This blog post is part of Build Your Stack,® a new initiative focused exclusively on helping teachers build their book knowledge and their classroom libraries. It was written by NCTE member Tameka Woodard.
At this pivotal point in American history, through the #MeToo movement, women are using their strength of character, courage, and voices to reclaim power that has been consistently stripped from them. The following assortment of books, all written in free verse, will show that the fight for equality has been a continuous journey for women.
Beginning with the fictionalized story of Clara Lemlich, a Russian Jewish immigrant in the early 1900s, and progressing to the realistic fiction novel about Xiomara Batiste, a young Afro-Latina struggling with questions of religious identity in our present day, students will find a common thread of inequality in women’s issues and see the different ways the protagonists work to seek solutions.
Also included is a memoir from Jacqueline Woodson, showing how she struggled with reading but refused to allow this to hold back her gift of writing. Billie Jo and Ha round out the leading characters as two young girls making their way and refusing to give up when life proves to be utterly challenging.
This stack of books reflects a wide range of girls’ voices and historical settings and will leave students feeling strong and empowered.
Reading stories written in lyrical prose by a diverse group of women authors, students will be immersed in these journeys not only because they want to learn their protagonists’ stories, but because they want to see them suceed.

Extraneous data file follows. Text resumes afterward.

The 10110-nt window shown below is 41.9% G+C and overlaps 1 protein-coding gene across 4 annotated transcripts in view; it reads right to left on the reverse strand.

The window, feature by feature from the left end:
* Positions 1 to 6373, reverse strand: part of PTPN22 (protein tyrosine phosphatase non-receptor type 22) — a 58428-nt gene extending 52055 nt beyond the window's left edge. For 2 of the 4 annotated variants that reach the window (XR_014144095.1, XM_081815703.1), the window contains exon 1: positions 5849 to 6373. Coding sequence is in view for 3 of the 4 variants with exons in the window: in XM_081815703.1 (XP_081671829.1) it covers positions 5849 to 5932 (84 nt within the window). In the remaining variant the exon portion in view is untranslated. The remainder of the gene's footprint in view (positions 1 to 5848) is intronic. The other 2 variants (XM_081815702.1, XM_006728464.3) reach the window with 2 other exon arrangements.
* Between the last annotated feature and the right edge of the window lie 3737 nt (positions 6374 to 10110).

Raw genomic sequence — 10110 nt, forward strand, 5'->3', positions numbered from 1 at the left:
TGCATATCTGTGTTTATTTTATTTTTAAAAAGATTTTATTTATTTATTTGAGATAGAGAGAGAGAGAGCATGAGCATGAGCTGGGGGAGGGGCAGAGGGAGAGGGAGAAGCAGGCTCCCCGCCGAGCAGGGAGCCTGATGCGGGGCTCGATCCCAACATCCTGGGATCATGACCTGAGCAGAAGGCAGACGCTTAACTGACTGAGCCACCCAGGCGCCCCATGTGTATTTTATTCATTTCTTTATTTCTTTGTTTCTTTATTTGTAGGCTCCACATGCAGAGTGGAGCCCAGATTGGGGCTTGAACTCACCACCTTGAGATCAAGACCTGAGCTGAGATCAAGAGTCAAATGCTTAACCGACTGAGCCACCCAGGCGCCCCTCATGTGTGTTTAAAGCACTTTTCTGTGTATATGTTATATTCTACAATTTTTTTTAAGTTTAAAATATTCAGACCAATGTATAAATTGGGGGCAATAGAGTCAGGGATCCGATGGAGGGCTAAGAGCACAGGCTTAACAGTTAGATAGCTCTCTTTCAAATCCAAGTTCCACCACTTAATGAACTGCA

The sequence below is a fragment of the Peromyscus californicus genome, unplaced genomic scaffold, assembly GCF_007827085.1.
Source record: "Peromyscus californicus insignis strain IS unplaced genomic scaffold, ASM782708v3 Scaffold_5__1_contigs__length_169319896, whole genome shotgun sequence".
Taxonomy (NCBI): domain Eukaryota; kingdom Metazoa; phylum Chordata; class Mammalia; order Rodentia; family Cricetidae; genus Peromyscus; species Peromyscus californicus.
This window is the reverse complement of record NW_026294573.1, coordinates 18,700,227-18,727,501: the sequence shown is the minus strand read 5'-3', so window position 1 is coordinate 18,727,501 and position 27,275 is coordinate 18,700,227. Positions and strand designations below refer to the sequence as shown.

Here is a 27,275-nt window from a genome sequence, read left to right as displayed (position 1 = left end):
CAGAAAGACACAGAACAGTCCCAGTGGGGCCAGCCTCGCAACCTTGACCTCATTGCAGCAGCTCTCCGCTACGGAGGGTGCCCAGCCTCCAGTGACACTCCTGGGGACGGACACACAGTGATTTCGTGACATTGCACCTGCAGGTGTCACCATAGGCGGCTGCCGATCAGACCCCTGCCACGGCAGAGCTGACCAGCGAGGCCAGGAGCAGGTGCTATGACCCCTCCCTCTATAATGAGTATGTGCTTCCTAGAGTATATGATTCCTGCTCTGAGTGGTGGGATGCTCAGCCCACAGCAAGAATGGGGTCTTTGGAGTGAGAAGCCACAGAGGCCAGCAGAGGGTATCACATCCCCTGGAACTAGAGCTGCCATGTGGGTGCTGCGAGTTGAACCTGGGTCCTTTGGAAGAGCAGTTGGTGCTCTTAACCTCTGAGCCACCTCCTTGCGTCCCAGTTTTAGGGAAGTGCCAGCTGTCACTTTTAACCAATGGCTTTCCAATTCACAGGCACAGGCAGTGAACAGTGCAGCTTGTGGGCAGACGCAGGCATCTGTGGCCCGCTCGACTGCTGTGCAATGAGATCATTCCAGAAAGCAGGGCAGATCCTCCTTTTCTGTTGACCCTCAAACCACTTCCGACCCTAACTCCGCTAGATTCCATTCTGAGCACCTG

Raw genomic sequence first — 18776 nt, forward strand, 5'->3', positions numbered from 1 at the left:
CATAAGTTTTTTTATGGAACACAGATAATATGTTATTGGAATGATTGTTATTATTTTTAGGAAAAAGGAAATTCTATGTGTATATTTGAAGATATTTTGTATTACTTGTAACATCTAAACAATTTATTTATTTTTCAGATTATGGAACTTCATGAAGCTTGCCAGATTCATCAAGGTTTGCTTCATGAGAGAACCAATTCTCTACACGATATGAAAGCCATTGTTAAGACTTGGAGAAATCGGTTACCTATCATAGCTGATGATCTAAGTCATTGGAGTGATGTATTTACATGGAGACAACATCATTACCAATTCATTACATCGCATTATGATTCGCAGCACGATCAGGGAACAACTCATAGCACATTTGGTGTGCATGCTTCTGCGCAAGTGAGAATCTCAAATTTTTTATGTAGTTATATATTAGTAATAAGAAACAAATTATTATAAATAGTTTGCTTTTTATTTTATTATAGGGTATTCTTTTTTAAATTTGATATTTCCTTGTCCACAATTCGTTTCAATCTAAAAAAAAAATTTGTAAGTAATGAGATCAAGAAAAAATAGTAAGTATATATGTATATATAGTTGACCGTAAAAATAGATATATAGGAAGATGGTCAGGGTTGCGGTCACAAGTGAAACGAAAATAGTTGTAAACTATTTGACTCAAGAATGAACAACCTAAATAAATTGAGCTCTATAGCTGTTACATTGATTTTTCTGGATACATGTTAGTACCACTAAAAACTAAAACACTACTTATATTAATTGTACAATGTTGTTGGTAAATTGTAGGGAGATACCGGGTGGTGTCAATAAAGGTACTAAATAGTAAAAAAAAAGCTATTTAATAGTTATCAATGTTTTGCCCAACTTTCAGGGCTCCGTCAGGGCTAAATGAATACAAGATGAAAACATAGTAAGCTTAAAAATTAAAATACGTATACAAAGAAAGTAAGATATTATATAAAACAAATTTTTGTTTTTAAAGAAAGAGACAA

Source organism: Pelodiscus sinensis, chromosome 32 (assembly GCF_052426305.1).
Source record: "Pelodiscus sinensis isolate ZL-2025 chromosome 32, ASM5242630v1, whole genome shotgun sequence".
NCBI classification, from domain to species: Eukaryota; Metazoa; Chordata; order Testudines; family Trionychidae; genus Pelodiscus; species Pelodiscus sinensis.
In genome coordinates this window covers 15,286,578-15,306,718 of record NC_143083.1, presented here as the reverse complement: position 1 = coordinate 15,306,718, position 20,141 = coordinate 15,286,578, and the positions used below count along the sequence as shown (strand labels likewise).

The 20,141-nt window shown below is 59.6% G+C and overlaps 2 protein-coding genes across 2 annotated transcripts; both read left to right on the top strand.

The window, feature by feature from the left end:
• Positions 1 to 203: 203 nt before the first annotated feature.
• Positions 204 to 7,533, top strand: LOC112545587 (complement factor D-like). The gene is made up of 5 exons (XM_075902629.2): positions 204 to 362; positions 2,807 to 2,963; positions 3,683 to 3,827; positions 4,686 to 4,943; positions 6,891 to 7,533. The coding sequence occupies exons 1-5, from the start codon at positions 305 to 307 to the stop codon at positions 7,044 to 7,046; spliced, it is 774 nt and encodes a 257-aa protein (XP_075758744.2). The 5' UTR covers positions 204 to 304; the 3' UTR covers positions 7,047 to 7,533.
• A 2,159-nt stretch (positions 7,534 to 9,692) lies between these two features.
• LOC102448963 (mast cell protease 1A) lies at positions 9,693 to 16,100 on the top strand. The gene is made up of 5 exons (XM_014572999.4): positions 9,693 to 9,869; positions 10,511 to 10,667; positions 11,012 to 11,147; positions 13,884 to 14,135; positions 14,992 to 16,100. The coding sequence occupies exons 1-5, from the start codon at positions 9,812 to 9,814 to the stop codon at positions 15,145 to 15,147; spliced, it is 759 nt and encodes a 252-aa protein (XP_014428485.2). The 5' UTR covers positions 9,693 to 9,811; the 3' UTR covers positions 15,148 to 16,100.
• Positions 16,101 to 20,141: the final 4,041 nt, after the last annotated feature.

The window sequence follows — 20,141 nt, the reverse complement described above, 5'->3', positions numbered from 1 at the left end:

Audacity by Melanie Crowder
Young Clara Lemlich emigrated from Russia and ended up in a worse situation. As she looked around, she realized that factory working conditions were horrible. Clara used her voice and strength and ended up leading the largest women’s strike in history.
Brown Girl Dreaming by Jacqueline Woodson
In this memoir, Jacqueline Woodson shows us how she grew her voice as a writer through the turbulent years of the 1960s and 1970s. Woodson’s free verse stories show what it was like to grow up as a young African American girl during the Civil Rights Movement.
Inside Out and Back Again by Thanha Lai
The first poem in Thanha Lai’s book Inside Out and Back Again immediately draws readers in, when Ha disobeys her mother and shows her fiery spirit. Ha is a young girl growing up in a village she loves when everything changes due to the Vietnam War. Now she is a refugee who has to learn a new life in Alabama. Ha discovers how different she is when she goes to school and the English-speaking students begin to tease her for her uniqueness.
Out of the Dust by Karen Hesse
“I got burned, bad.” This is one of the searing lines from Out of the Dust that will stay with me always. During the years of the Dust Bowl, Billie Jo worked hard to keep her family together after a horrible accident nearly devastated them. Billie Jo’s strength and determination through tough times shine throughout Karen Hesse’s free verse novel.
The Poet X by Elizabeth Acevedo
Xiomara Batiste feels as though she will spend her entire life fighting. She fights to protect her twin brother who will not fight for himself and she fights boys who disrespect her body and believe they are allowed to touch her whenever they want. She also struggles at home with her highly religious mother as she begins to question her own faith.
Any combination of these books could be helpful in leading students into dialogues about seeking identity.
Tameka Woodard attended the University of North Carolina-Greensboro earning a bachelor of science in middle grades education with a concentration in English and history. She earned her masters of arts in school administration from Gardner Webb University. Tameka currently works at Charlotte Country Day Middle School as the director of studies.